Alice Cardona Papers
Scope and Contents
The Alice Cardona Papers document the bilingual education movement in New York City as well as the development of organizations that provide services that serve the needs of women and those oriented toward community development. The materials, 1923-2001 (bulk 1973-2001), consist of biographical information; correspondence; news clippings; photographs; speeches; articles; and documents from various organizations including regulations, programs, correspondence, and meeting minutes. There are also drafts of Cardona’s book, Puerto Rican Women Achievers in New York City.
The collection contains a significant number of news clippings and other biographical materials such as the article written about her when she was awarded the Susan B. Anthony Award (1982); a speech made by Congresswoman Nydia Velásquez, ex-director of the Office of Migration, at Cardona’s 70th birthday celebration in 2000; and clippings from publications including Diario/La Prensa, Noticias del Mundo, Newsday, Ciudadano Conciente, and Vocero-San Juan about Cardona and Puerto Rican and community organizations as well as columns by Congresswoman Velásquez. The clippings from Ciudadano Conciente, a local newspaper from Queens, contain “Machacando”, a column written by Cardona that addressed her attempts to encourage people to be heard and defend their rights through voting and education.
There are also subject files, audiovisual materials, and photographs that document Cardona’s interests in bilingual education; the New York City Board of Education; health in general and HIV/AIDS in particular; and the political campaigns of politicians including Herman Badillo, Mario Cuomo, David Dinkins, Gloria Chávez, Ruth Messenger, and Michael Dukakis.
- Creation: Majority of material found within 1973-2001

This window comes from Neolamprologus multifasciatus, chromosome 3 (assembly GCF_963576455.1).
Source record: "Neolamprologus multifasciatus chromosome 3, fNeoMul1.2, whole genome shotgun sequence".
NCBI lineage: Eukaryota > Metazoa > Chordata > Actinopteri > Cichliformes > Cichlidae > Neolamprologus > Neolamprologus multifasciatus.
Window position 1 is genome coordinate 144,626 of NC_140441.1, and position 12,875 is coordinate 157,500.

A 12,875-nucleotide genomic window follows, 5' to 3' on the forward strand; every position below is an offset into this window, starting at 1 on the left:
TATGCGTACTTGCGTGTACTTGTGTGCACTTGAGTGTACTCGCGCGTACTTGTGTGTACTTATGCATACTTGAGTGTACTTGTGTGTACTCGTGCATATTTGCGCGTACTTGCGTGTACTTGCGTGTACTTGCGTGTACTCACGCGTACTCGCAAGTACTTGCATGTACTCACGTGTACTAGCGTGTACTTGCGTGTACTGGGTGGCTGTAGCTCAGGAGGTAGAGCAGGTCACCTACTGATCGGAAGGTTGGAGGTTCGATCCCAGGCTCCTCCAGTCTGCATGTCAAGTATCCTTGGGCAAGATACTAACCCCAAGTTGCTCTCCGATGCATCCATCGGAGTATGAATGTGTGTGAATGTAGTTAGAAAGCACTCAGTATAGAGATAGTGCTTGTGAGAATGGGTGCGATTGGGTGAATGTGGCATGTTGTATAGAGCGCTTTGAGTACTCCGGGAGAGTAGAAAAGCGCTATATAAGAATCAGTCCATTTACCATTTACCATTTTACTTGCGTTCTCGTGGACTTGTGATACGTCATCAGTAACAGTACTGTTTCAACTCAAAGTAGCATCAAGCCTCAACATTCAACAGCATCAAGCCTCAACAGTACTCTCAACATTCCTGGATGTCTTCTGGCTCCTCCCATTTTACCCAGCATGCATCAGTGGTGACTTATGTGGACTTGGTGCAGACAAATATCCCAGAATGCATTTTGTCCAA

- Creation: 1923-2001
Conditions Governing Access
Most of the collection is open without restrictions. Audiovisual material is currently restricted due to fragile nature of medium.
Conditions Governing Use
Copyright held by Centro.
Biographical / Historical
Alice Cardona was born on March 17, 1930, the first of nine children born to Puerto Rican parents who migrated to New York City in 1923. She was raised and educated in Spanish Harlem (“El Barrio”). Upon graduating from high school in 1950, Cardona began to work in a store. During this period, she also volunteered at the Legión de Maria, visiting and giving psychological support to Black and Latino people in need. This experience helped expand Cardona’s understanding of the oppressive social, economic, and educational obstacles that these groups faced in New York. In 1961, Cardona decided to join the Sisters of St. John, a religious order based in Taylor, Texas. After a short time in the community, however, she decided that the religious life limited her abilities to affect change so she abandoned the religious vocation.
After this experience, Cardona returned to New York where she worked for a financial institution and as a program coordinator for United Bronx Parents (UBP). With UBP, she oversaw programs that facilitated parental involvement in the school system and supervised youth in the summer job program. In 1964, she became involved in the first Head Start program in New York.
Cardona’s career flourished between 1970 and 1978, a period during which she worked at ASPIRA as a counselor for youth and later as director of a counseling program for parents and students. There, she was able to use her abilities to help youths achieve their goals through education. She also had the opportunity to form relationships with administrators and heads of various foundations and educational organizations in addition to parents and students.
ASPIRA prompted Cardona to return to university and complete her degree. In 1973, she received her bachelor’s through an independent study program at Goddard College in Plainfield, Vermont. During this period, in addition to her work at ASPIRA and university studies, Cardona was an active member of National Conference of Puerto Rican Women (NACOPRW). In 1975, Alice took an even greater role in NACOPRW, becoming a member of the national board of the organization and making decisions at a local and national level. Around that time she also co-founded HACER/Hispanic Women’s Center, which aimed to help Latinas to achieve their professional goals via education.